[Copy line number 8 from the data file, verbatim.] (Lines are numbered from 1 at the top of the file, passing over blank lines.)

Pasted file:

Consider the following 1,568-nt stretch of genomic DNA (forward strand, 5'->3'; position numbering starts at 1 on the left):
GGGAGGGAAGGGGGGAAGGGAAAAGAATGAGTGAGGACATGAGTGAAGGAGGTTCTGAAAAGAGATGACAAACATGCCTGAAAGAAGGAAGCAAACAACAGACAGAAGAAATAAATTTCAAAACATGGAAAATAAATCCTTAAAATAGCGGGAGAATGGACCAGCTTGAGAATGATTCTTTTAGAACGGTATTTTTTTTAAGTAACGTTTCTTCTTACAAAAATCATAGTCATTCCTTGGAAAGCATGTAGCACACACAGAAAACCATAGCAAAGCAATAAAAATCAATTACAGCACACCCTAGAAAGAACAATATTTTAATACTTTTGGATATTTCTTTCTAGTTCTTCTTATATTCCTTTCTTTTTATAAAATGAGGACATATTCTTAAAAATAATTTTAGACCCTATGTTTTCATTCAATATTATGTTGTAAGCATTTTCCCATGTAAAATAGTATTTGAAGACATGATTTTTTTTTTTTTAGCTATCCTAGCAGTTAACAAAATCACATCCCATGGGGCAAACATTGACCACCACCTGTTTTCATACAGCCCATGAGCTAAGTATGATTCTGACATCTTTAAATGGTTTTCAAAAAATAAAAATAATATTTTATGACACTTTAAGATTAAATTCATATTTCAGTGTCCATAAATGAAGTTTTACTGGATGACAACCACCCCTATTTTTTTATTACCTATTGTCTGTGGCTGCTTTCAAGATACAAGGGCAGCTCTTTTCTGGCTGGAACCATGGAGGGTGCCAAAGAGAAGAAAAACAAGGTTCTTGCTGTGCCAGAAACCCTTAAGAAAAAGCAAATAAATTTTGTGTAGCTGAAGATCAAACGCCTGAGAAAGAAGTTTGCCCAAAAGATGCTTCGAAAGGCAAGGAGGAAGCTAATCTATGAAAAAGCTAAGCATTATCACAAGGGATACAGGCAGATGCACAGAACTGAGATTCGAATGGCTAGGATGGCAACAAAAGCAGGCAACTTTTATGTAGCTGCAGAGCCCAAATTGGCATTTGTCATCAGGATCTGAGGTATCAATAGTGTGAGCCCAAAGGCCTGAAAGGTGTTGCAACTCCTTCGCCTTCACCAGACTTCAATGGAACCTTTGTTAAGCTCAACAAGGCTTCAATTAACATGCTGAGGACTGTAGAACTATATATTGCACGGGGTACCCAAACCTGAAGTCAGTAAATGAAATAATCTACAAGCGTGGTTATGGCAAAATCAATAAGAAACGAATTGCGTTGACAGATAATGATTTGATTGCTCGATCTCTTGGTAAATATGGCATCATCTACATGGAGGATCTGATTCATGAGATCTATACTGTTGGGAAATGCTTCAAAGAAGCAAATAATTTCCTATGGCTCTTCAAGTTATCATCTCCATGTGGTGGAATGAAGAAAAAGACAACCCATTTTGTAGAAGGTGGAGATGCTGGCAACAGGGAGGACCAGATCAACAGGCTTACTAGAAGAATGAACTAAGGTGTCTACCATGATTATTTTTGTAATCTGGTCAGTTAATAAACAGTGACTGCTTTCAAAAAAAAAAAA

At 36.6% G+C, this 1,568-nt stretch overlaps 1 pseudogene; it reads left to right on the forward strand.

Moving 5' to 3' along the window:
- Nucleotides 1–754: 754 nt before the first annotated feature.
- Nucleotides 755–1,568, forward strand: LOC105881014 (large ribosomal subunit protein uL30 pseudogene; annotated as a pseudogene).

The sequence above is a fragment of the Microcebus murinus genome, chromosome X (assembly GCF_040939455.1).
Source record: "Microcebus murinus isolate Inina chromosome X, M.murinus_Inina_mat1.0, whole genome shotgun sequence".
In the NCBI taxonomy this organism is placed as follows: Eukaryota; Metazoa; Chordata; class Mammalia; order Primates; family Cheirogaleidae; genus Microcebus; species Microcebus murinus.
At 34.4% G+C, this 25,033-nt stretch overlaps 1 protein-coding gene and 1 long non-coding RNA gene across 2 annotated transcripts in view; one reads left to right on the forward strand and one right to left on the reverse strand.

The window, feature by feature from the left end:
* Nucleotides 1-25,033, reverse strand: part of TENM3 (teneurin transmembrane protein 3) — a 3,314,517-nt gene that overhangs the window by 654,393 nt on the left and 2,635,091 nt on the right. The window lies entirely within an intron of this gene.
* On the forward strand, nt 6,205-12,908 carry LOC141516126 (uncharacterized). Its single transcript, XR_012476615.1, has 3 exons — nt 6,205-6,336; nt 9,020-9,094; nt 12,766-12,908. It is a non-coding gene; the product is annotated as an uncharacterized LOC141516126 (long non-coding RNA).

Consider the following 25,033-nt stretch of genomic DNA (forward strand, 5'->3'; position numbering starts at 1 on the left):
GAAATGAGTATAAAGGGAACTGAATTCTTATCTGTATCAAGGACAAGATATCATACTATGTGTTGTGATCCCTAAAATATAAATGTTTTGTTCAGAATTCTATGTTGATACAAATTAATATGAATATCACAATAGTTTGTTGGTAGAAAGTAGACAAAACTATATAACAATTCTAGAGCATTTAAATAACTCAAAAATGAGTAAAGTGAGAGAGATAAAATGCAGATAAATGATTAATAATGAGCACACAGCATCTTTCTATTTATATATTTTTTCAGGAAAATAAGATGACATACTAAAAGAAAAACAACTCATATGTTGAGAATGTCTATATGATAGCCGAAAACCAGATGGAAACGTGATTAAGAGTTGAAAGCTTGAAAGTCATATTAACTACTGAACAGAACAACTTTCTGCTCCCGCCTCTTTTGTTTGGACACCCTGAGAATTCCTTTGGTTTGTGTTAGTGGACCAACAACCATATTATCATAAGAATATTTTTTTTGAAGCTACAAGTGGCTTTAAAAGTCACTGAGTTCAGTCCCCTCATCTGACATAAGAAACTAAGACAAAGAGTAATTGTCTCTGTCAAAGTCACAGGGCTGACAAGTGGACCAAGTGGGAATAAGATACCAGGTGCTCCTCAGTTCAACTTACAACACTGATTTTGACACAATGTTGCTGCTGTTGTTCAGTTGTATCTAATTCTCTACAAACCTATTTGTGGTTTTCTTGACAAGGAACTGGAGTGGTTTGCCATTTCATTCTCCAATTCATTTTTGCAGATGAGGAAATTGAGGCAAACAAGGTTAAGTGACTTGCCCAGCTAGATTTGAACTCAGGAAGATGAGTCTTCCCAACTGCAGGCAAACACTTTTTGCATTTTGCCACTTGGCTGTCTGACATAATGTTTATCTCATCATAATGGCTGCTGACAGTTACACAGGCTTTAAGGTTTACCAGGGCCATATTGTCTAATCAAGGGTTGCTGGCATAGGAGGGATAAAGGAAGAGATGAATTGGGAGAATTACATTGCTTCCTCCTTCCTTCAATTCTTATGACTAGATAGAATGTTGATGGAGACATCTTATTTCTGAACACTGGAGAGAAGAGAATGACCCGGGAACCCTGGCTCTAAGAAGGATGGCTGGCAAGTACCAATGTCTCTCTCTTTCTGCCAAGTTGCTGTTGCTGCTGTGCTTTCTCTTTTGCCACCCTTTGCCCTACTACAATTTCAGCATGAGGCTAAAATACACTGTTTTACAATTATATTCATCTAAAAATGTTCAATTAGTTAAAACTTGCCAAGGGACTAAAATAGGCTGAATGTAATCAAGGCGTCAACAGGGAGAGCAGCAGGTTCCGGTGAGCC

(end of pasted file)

Source record: "Microcebus murinus isolate Inina chromosome X, M.murinus_Inina_mat1.0, whole genome shotgun sequence".